So in a very pervasive sense, we have really lost touch with the ability to be still and silent, to the extent that some of us may even fear it as something very foreign and uncomfortable. Martin Laird, an Augustine priest and professor of theology writes about this silence beautifully in his book “Into The Silent Land: A Guide to the Christian Practice of Contemplation”, and I quote:
“In his Maxims on Love, St. John of the Cross says, ‘The Father spoke one Word, which was his Son, and this Word he speaks always in eternal silence, and in silence must be heard by the soul.’ In his Letter Seven, the same Spanish friar says, “Our greatest need is to be silent before this great God,… for the only language he hears is the silent language of love.” Silence is an urgent necessity for us; silence is necessary if we are to hear God speaking in eternal silence; our own silence is necessary if God is to hear us. Silence is necessary because, as Maggie Ross boldly puts it, “Salvation is about silence.”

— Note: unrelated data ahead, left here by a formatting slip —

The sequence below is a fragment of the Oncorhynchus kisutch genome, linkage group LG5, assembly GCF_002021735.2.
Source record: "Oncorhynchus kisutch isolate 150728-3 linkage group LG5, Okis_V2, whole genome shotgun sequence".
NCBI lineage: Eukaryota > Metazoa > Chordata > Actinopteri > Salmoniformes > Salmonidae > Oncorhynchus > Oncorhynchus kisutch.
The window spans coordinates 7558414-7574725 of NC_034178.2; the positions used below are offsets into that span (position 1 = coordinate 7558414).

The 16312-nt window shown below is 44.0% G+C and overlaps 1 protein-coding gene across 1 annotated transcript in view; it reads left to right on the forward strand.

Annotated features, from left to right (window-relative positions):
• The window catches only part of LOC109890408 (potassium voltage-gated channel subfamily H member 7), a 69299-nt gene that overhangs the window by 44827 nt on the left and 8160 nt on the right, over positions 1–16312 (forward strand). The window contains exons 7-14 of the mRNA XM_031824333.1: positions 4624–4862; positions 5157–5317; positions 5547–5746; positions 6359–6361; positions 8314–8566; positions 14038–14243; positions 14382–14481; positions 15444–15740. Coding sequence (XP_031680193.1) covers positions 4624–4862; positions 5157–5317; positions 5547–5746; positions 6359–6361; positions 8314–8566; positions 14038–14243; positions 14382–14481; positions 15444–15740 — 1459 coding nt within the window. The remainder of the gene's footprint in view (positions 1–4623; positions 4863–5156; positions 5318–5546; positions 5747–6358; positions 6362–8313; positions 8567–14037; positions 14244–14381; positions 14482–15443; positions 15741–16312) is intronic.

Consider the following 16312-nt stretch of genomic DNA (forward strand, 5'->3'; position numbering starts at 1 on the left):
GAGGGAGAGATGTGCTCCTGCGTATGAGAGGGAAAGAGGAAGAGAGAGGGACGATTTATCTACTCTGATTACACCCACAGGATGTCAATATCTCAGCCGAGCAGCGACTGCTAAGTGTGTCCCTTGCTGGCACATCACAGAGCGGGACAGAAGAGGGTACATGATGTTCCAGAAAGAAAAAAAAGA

We enter the land of silence by the silence of surrender, and there is no map of the silence that is surrender. There are skills, however, by which we learn to dispose ourselves to surrender, and thus to discover this uncharted land. Moreover, there is the communal support of fellow pilgrims living and dead, whose wisdom comes to us in countless writings and through innumerable acts of compassion and who teach us which it means to ‘walk by faith, not by sight’.”